As I said several weeks ago, the by-election in Copeland, probably was not going to tell us very much. However much the mainstream media, needing as always to sensationalise every story to maintain their own ratings and justify their existence, tries to make the Copeland by-election into some epoch making event, it wasn't. The main strand of their argument itself indicates why. Their argument that Labour's defeat in Copeland was in some way epochal has been founded on the rather meaningless statement that it has been a Labour seat for 80 years. In that case, they ought to realise that the voters who first voted in that constituency 80 years ago, are dead and buried, in fact, so too probably are their children. In other words, the composition of the electorate in the constituency has changed during that period.
For a long time, that change in composition had been accompanied by a fall in Labour's share of the vote in the constituency, so that it was now, in any case, a marginal seat. But, also, a significant factor in the constituency has been the existence of the nuclear plant at Sellafield, which provides a large number of jobs for workers in the area, and on which an even larger number of other jobs, and revenues depend. It would be all the same if the major employer in the area were an asbestos mine, and processing plant. The principled position for Labour to adopt, in such a situation, would be to demand that the plant should only be able to operate if it could be done under conditions that guaranteed the long-term health of the workers in that industry, and of the surrounding communities. We know the damage and destruction that asbestos has done to people's lives. Yet, experience teaches us that where workers are dependent upon a large employer in an area, they are reluctant to see its existence threatened, even if the cost is the lives of themselves and their children.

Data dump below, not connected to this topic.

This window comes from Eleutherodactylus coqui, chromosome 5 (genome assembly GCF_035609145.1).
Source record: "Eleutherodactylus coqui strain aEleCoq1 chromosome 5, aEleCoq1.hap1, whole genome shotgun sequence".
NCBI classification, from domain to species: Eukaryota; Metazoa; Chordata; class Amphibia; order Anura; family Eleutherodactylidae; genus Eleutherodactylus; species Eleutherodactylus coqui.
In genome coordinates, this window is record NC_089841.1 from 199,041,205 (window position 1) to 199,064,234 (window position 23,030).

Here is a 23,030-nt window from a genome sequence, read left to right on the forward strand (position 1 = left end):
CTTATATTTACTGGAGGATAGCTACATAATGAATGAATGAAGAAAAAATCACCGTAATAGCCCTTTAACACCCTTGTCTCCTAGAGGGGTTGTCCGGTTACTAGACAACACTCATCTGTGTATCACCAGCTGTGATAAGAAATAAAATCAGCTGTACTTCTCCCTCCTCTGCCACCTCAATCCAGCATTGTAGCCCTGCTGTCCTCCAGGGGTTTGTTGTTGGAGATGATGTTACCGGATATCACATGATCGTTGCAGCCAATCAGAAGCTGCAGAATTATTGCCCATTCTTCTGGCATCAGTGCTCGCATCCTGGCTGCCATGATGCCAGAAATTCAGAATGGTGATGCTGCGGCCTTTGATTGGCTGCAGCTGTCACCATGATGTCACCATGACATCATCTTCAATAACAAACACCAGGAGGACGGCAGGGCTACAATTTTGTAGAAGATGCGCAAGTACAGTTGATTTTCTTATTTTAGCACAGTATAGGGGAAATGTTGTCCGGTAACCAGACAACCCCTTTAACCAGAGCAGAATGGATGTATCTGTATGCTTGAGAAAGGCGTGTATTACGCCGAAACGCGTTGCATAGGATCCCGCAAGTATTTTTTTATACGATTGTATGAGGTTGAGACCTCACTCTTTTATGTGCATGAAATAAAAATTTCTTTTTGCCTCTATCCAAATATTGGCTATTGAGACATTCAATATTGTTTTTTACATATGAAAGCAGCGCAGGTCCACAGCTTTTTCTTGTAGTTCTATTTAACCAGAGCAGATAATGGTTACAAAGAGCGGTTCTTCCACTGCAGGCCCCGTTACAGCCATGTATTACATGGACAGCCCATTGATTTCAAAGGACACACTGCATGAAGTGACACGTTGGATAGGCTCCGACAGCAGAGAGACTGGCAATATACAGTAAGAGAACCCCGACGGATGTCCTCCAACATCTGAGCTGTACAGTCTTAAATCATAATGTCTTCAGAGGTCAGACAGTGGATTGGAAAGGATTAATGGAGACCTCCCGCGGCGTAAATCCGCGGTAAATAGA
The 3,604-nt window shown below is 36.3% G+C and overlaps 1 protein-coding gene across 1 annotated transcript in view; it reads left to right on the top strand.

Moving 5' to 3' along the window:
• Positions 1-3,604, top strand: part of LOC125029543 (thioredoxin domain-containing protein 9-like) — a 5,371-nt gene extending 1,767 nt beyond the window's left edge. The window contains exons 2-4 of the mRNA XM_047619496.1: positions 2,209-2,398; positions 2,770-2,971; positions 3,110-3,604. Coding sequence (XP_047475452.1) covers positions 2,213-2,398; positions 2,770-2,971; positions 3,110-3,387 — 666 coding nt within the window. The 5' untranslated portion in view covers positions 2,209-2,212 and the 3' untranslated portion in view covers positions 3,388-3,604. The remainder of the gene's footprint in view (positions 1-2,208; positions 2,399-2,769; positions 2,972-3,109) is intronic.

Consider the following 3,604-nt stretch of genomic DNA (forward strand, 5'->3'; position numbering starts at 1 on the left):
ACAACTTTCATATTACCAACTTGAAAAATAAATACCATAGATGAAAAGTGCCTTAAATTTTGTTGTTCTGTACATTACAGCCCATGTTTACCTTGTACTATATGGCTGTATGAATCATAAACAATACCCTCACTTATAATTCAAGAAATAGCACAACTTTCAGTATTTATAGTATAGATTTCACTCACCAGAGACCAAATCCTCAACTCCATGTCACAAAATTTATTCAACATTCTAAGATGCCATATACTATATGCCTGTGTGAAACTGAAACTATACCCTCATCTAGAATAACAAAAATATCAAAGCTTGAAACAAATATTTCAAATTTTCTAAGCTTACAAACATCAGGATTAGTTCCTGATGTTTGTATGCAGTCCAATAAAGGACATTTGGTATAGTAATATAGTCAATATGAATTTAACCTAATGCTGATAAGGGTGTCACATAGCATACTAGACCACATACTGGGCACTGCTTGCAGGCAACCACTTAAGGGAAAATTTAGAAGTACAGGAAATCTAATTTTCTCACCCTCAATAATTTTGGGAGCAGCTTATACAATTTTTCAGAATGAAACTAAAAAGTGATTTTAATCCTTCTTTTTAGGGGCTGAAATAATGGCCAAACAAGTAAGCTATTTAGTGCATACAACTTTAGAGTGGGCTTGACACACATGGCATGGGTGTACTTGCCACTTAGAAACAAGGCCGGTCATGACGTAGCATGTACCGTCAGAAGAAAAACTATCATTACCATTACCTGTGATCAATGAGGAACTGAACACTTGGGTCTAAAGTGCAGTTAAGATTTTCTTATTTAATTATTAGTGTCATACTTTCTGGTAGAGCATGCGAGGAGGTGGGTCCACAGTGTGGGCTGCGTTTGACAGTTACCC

Unfortunately, workers who have to sell their labour-power, in order to survive, are often put in a position where they see no alternative to this trade-off, and therefore, sacrifice the health and lives of themselves and their children, in order to obtain current income, particularly where that income might be higher than average. So, Copeland was never going to be a meaningful test of Labour's position, given that Jeremy Corbyn's position of opposition to nuclear power is well known, and was always going to be highlighted and distorted by the Tories and the media. But, as with so many other such issues where Corbyn, McDonnell and co. have held positions in the past, when the pressure was applied, they buckled and thereby looked weak, and dissembling. That happened over their principled republicanism, with their support for a United Ireland, and so on.
One of Corbyn's main character strengths has been his commitment to stand by his principles over the last thirty years, and his personal honesty and integrity. But, on issue after issue, he has begun to bend those principles rather than stand up and aggressively defend them. Trying to make him do so has clearly been a strategy of the Blair-rights and of the Tory media, and the fact that he, McDonnell and others have complied, now risks throwing away the support of the hundreds of thousands of new members that were drawn into the party, because of those original principles, and that integrity.
What Copeland, Stoke and most other constituencies around the country have in common is that for at least thirty years, Labour had no economic strategy that offered hope for the ordinary working-class people living in them. The Blair-rights, and the Tory media repeatedly hark back to Blair's three election wins, but in many ways they were an aberration, coming not just after a period of eighteen years of Tory misrule, but at the start of a period of global long wave boom. But, it is also a delusion in other ways, because Blair also benefited from illusory inflation of paper wealth that Thatcher had also encouraged and gained by, during the 1980's, as stock, bond and property markets entered a massive bubble, that also provided the collateral for a huge expansion of private debt, which in turn assisted in blowing up those bubbles even further.